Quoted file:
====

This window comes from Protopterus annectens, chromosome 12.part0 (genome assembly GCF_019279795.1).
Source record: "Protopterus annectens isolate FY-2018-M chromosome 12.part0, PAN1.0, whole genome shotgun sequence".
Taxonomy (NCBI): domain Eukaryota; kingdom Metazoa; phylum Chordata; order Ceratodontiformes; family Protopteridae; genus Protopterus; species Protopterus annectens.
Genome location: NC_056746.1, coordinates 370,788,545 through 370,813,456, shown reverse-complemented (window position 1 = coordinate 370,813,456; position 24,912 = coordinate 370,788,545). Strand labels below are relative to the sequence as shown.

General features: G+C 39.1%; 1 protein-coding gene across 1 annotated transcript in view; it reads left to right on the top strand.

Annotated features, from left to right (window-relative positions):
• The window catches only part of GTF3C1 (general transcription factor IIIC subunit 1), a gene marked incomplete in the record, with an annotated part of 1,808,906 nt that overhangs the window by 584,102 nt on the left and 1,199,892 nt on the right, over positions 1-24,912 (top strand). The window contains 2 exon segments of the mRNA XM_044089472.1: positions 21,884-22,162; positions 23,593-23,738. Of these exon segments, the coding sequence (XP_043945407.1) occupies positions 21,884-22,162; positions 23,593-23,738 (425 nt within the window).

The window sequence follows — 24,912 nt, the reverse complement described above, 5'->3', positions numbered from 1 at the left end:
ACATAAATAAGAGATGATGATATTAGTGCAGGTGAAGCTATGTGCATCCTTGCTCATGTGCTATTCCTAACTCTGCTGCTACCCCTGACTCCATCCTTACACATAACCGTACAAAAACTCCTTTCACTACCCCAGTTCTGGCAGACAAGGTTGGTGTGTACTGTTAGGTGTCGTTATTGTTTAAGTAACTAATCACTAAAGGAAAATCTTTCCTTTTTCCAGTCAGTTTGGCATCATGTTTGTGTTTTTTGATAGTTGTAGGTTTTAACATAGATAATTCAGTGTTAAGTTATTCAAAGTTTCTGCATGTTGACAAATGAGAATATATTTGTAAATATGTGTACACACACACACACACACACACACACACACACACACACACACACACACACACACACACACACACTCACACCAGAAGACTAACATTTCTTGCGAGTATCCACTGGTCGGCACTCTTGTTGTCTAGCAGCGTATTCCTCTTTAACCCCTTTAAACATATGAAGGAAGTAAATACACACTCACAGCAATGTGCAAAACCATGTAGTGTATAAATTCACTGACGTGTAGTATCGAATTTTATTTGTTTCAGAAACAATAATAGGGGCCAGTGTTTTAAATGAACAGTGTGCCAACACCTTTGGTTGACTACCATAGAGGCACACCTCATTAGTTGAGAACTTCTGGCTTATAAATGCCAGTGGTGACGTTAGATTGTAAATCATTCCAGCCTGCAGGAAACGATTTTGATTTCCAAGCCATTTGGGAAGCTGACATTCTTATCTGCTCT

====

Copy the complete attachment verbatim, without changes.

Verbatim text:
This window comes from Protopterus annectens, chromosome 12.part0 (genome assembly GCF_019279795.1).
Source record: "Protopterus annectens isolate FY-2018-M chromosome 12.part0, PAN1.0, whole genome shotgun sequence".
Taxonomy (NCBI): domain Eukaryota; kingdom Metazoa; phylum Chordata; order Ceratodontiformes; family Protopteridae; genus Protopterus; species Protopterus annectens.
Genome location: NC_056746.1, coordinates 370,788,545 through 370,813,456, shown reverse-complemented (window position 1 = coordinate 370,813,456; position 24,912 = coordinate 370,788,545). Strand labels below are relative to the sequence as shown.

General features: G+C 39.1%; 1 protein-coding gene across 1 annotated transcript in view; it reads left to right on the top strand.

Annotated features, from left to right (window-relative positions):
• The window catches only part of GTF3C1 (general transcription factor IIIC subunit 1), a gene marked incomplete in the record, with an annotated part of 1,808,906 nt that overhangs the window by 584,102 nt on the left and 1,199,892 nt on the right, over positions 1-24,912 (top strand). The window contains 2 exon segments of the mRNA XM_044089472.1: positions 21,884-22,162; positions 23,593-23,738. Of these exon segments, the coding sequence (XP_043945407.1) occupies positions 21,884-22,162; positions 23,593-23,738 (425 nt within the window).

The window sequence follows — 24,912 nt, the reverse complement described above, 5'->3', positions numbered from 1 at the left end:
ACATAAATAAGAGATGATGATATTAGTGCAGGTGAAGCTATGTGCATCCTTGCTCATGTGCTATTCCTAACTCTGCTGCTACCCCTGACTCCATCCTTACACATAACCGTACAAAAACTCCTTTCACTACCCCAGTTCTGGCAGACAAGGTTGGTGTGTACTGTTAGGTGTCGTTATTGTTTAAGTAACTAATCACTAAAGGAAAATCTTTCCTTTTTCCAGTCAGTTTGGCATCATGTTTGTGTTTTTTGATAGTTGTAGGTTTTAACATAGATAATTCAGTGTTAAGTTATTCAAAGTTTCTGCATGTTGACAAATGAGAATATATTTGTAAATATGTGTACACACACACACACACACACACACACACACACACACACACACACACACACACACACACACACACTCACACCAGAAGACTAACATTTCTTGCGAGTATCCACTGGTCGGCACTCTTGTTGTCTAGCAGCGTATTCCTCTTTAACCCCTTTAAACATATGAAGGAAGTAAATACACACTCACAGCAATGTGCAAAACCATGTAGTGTATAAATTCACTGACGTGTAGTATCGAATTTTATTTGTTTCAGAAACAATAATAGGGGCCAGTGTTTTAAATGAACAGTGTGCCAACACCTTTGGTTGACTACCATAGAGGCACACCTCATTAGTTGAGAACTTCTGGCTTATAAATGCCAGTGGTGACGTTAGATTGTAAATCATTCCAGCCTGCAGGAAACGATTTTGATTTCCAAGCCATTTGGGAAGCTGACATTCTTATCTGCTCT